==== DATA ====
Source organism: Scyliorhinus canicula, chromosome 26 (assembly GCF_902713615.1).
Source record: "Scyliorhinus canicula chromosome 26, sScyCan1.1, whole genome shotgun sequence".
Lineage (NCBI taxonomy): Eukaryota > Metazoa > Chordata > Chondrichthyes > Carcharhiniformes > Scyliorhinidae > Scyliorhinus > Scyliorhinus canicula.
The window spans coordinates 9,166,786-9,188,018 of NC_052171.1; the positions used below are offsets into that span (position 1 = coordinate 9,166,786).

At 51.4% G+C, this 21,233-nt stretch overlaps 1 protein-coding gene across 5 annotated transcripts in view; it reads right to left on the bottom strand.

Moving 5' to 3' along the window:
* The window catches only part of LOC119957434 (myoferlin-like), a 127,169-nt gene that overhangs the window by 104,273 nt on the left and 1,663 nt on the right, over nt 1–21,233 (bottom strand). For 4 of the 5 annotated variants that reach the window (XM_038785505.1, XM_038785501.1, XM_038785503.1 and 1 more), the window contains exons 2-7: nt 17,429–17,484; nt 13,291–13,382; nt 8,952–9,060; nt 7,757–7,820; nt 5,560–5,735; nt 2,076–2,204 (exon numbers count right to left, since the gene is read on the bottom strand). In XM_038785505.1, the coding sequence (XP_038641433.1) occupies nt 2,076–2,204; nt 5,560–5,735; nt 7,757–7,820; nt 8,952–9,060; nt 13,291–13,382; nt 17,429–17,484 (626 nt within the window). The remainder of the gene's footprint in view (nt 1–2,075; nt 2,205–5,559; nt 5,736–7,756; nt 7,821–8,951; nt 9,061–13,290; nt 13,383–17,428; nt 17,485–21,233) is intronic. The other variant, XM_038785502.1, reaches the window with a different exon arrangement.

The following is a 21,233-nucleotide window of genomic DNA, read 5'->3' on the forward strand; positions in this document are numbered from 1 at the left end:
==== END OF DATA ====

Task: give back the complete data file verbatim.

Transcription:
Source organism: Scyliorhinus canicula, chromosome 26 (assembly GCF_902713615.1).
Source record: "Scyliorhinus canicula chromosome 26, sScyCan1.1, whole genome shotgun sequence".
Lineage (NCBI taxonomy): Eukaryota > Metazoa > Chordata > Chondrichthyes > Carcharhiniformes > Scyliorhinidae > Scyliorhinus > Scyliorhinus canicula.
The window spans coordinates 9,166,786-9,188,018 of NC_052171.1; the positions used below are offsets into that span (position 1 = coordinate 9,166,786).

At 51.4% G+C, this 21,233-nt stretch overlaps 1 protein-coding gene across 5 annotated transcripts in view; it reads right to left on the bottom strand.

Moving 5' to 3' along the window:
* The window catches only part of LOC119957434 (myoferlin-like), a 127,169-nt gene that overhangs the window by 104,273 nt on the left and 1,663 nt on the right, over nt 1–21,233 (bottom strand). For 4 of the 5 annotated variants that reach the window (XM_038785505.1, XM_038785501.1, XM_038785503.1 and 1 more), the window contains exons 2-7: nt 17,429–17,484; nt 13,291–13,382; nt 8,952–9,060; nt 7,757–7,820; nt 5,560–5,735; nt 2,076–2,204 (exon numbers count right to left, since the gene is read on the bottom strand). In XM_038785505.1, the coding sequence (XP_038641433.1) occupies nt 2,076–2,204; nt 5,560–5,735; nt 7,757–7,820; nt 8,952–9,060; nt 13,291–13,382; nt 17,429–17,484 (626 nt within the window). The remainder of the gene's footprint in view (nt 1–2,075; nt 2,205–5,559; nt 5,736–7,756; nt 7,821–8,951; nt 9,061–13,290; nt 13,383–17,428; nt 17,485–21,233) is intronic. The other variant, XM_038785502.1, reaches the window with a different exon arrangement.

The following is a 21,233-nucleotide window of genomic DNA, read 5'->3' on the forward strand; positions in this document are numbered from 1 at the left end: